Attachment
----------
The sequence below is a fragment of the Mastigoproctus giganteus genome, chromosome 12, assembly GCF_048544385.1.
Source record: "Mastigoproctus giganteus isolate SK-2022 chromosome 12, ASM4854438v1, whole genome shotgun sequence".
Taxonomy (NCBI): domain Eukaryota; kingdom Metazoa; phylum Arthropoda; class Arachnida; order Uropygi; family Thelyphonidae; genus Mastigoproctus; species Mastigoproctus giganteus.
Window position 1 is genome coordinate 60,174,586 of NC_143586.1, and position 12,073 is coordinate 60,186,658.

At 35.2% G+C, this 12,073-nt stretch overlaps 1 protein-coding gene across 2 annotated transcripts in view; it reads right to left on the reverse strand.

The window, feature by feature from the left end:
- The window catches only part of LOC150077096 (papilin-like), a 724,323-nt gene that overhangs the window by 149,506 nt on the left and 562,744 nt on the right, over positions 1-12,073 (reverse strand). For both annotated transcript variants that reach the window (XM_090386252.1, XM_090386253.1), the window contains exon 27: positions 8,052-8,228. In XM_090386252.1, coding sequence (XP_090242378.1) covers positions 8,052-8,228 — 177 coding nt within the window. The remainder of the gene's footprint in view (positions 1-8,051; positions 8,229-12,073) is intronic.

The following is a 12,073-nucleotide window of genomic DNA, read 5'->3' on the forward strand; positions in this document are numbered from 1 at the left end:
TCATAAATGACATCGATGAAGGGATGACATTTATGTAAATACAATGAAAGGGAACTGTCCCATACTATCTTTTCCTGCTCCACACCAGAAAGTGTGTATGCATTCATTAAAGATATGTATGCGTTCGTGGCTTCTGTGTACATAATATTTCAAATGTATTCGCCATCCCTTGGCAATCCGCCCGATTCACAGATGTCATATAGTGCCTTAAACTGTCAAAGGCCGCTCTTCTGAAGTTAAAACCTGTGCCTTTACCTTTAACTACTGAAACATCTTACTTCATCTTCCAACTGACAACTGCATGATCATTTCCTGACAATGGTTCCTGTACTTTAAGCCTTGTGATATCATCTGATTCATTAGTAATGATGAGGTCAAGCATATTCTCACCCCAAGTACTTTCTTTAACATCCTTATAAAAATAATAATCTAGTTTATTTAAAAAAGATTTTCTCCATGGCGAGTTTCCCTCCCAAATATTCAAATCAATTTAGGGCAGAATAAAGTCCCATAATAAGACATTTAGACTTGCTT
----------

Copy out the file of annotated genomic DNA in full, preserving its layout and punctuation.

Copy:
The sequence below is a fragment of the Mastigoproctus giganteus genome, chromosome 12, assembly GCF_048544385.1.
Source record: "Mastigoproctus giganteus isolate SK-2022 chromosome 12, ASM4854438v1, whole genome shotgun sequence".
Taxonomy (NCBI): domain Eukaryota; kingdom Metazoa; phylum Arthropoda; class Arachnida; order Uropygi; family Thelyphonidae; genus Mastigoproctus; species Mastigoproctus giganteus.
Window position 1 is genome coordinate 60,174,586 of NC_143586.1, and position 12,073 is coordinate 60,186,658.

At 35.2% G+C, this 12,073-nt stretch overlaps 1 protein-coding gene across 2 annotated transcripts in view; it reads right to left on the reverse strand.

The window, feature by feature from the left end:
- The window catches only part of LOC150077096 (papilin-like), a 724,323-nt gene that overhangs the window by 149,506 nt on the left and 562,744 nt on the right, over positions 1-12,073 (reverse strand). For both annotated transcript variants that reach the window (XM_090386252.1, XM_090386253.1), the window contains exon 27: positions 8,052-8,228. In XM_090386252.1, coding sequence (XP_090242378.1) covers positions 8,052-8,228 — 177 coding nt within the window. The remainder of the gene's footprint in view (positions 1-8,051; positions 8,229-12,073) is intronic.

The following is a 12,073-nucleotide window of genomic DNA, read 5'->3' on the forward strand; positions in this document are numbered from 1 at the left end:
TCATAAATGACATCGATGAAGGGATGACATTTATGTAAATACAATGAAAGGGAACTGTCCCATACTATCTTTTCCTGCTCCACACCAGAAAGTGTGTATGCATTCATTAAAGATATGTATGCGTTCGTGGCTTCTGTGTACATAATATTTCAAATGTATTCGCCATCCCTTGGCAATCCGCCCGATTCACAGATGTCATATAGTGCCTTAAACTGTCAAAGGCCGCTCTTCTGAAGTTAAAACCTGTGCCTTTACCTTTAACTACTGAAACATCTTACTTCATCTTCCAACTGACAACTGCATGATCATTTCCTGACAATGGTTCCTGTACTTTAAGCCTTGTGATATCATCTGATTCATTAGTAATGATGAGGTCAAGCATATTCTCACCCCAAGTACTTTCTTTAACATCCTTATAAAAATAATAATCTAGTTTATTTAAAAAAGATTTTCTCCATGGCGAGTTTCCCTCCCAAATATTCAAATCAATTTAGGGCAGAATAAAGTCCCATAATAAGACATTTAGACTTGCTT